Who doesn’t want to be in shape and look like a Greek God? Fitness fever has gripped people like an epidemic for at least three decades. Every wants washboard abs, grenade-sized biceps, delectable derrieres and a torso that looks like a tree trunk. To look like Arnold Schwarzenegger takes many years of sweating it out in the gym.
But, people want quick results. And that’s exactly what the fitness industry cashed in on and flooded the market with various devices that claim to effortlessly sculpt your body. Here are some strangely popular devices and techniques manufacturers have marketed to the unsuspecting common man (and women, of course).
1. Toning Shoes
Leading shoe manufacturers market their product by claiming that their shoes can target certain areas of the body and improve their appearance. Some even promise that just by walking with these shoes one could shape up everything waist down. Many shoe companies used celebrities like Brooke Burke and Kim Kardashian in their ads to promote their toning shoes as a good way to stay fit.
Though they cost close to a $100, these shoes were no different from the regular ones and definitely didn’t do anything special to get you in shape. A study conducted by researchers at the American Council on Exercise concluded that these shoes were only a marketing gimmick and regular shoes were just as effective.1
2. Thigh Master
This product’s advertisement had people, especially men, drooling not on the product, but over Suzanne Somers who was the face of this ad. The blond beauty who acted in “Three’s Company” and “Candid Camera” was hosting the 80s show called “As Seen on TV” fitness. However, the product required exerting too much pressure for it to even cause a minor improvement and soon, it was gathering dust in people’s attics. In fact, simple squats could get you in a better shape.
3. Hawaii Chair
If possible, most people would take the easiest route to toning the body and would want to get into shape just by sitting. Some even believed that just by sliding, rocking, and twisting in the chair could melt away the pounds from their waistline.
The product that cashed in on this rage the most is the Hawaii Chair. Its swiveling base was supposed to tighten the abs while you sit. Unfortunately, sitting is the anti-thesis of exercise. And because many people just fell for this marketing strategy, the makers of these chairs are millionaires now.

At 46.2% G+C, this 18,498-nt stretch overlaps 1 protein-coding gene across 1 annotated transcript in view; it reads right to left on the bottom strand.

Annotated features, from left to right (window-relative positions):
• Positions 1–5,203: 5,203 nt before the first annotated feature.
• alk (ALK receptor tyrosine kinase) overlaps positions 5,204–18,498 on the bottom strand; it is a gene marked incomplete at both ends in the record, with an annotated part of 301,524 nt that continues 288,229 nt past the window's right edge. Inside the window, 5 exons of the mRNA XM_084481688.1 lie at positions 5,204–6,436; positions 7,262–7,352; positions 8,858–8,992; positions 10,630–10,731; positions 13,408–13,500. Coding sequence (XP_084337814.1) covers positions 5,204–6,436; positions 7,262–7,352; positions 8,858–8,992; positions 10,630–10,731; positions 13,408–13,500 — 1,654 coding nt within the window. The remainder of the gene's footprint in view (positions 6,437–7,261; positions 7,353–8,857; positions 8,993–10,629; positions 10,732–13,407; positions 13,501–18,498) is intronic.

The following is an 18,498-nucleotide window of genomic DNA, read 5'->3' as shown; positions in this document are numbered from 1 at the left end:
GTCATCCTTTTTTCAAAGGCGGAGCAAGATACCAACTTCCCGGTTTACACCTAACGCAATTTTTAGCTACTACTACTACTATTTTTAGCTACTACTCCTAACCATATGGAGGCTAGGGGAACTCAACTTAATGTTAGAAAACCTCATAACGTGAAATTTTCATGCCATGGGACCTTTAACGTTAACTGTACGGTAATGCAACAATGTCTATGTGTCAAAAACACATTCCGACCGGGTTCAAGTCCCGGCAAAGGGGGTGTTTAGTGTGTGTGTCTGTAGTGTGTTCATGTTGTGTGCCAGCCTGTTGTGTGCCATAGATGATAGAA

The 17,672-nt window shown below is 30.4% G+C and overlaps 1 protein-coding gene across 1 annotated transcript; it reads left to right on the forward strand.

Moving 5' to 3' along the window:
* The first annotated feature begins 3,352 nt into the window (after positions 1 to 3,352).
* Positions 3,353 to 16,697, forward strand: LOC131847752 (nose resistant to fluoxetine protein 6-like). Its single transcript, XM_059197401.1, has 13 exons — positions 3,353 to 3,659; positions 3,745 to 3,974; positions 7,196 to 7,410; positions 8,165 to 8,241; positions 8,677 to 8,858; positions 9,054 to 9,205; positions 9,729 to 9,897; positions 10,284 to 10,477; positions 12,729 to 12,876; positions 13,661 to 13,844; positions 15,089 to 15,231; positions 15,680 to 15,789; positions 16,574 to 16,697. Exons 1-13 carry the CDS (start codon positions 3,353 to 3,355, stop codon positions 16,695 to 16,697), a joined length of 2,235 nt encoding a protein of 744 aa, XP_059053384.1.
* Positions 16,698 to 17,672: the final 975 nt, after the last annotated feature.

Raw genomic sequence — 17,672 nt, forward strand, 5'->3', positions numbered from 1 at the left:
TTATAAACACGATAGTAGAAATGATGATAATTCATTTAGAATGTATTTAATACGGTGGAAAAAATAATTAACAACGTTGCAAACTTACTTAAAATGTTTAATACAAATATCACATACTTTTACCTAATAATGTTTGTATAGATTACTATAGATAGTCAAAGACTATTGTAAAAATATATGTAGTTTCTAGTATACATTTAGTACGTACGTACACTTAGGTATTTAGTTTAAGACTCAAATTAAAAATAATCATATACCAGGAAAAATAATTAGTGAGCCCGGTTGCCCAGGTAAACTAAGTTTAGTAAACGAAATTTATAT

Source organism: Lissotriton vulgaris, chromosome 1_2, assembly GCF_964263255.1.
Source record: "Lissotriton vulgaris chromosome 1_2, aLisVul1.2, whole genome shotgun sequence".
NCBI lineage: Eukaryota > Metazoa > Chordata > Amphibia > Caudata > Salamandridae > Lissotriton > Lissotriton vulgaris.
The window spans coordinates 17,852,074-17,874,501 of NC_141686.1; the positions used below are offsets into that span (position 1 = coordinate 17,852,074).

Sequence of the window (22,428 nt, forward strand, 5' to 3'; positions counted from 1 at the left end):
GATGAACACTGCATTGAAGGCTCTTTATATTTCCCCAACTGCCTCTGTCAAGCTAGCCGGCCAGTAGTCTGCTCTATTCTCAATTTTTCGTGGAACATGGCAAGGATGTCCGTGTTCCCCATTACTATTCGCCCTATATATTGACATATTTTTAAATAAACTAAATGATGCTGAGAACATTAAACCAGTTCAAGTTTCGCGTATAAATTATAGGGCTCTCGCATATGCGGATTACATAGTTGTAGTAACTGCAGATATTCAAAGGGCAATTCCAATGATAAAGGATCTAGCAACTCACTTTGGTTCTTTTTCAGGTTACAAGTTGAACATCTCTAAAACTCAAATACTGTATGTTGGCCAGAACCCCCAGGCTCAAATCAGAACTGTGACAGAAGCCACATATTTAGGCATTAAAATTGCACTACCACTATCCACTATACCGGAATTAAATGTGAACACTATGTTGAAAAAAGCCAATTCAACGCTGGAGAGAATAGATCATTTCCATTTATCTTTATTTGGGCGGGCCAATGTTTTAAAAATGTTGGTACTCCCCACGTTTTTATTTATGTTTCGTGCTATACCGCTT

4. Power Bracelets
Remember the silly bracelets with the hologram dot in the center that became a rage? The manufacturers claimed that they used holographic technology to resonate with and respond to the natural energy field of the body, to increase athletic performance, flexibility, balance, and strength.
Though these claims were hard to believe and were not backed by the scientific community, people bought them and wore them expecting wonders to happen. Soon, the truth was exposed and people realized that the bracelets did nothing special as claimed by the manufacturers.
In December 2010, the makers of the bracelets were ordered to issue an apology for misleading consumers with their unscientific claims. In 2011, the company was sued for fraud, settled out of court, and then promptly filed for bankruptcy.
5. Electric Ab Belts
The thought of using shock technology to acquire washboard abs may sound shocking. But, that’s exactly what some electric abdominal belt manufacturers came up with. These belts shoot electrical impulses into your abs, causing the stomach muscles to contract instantly.
Though the efficiency of these contraptions is somewhat skeptical, many people still buy these products in the hope of getting the coveted six-packs. These devices can cost around $200, which can be better used to get a year-long membership in a sophisticated gym. People believe that by simply wearing these belts and relaxing could help them shed the pounds. How naive! The belts don’t really burn the belly fat and can even be dangerous.
6. Pole Dancing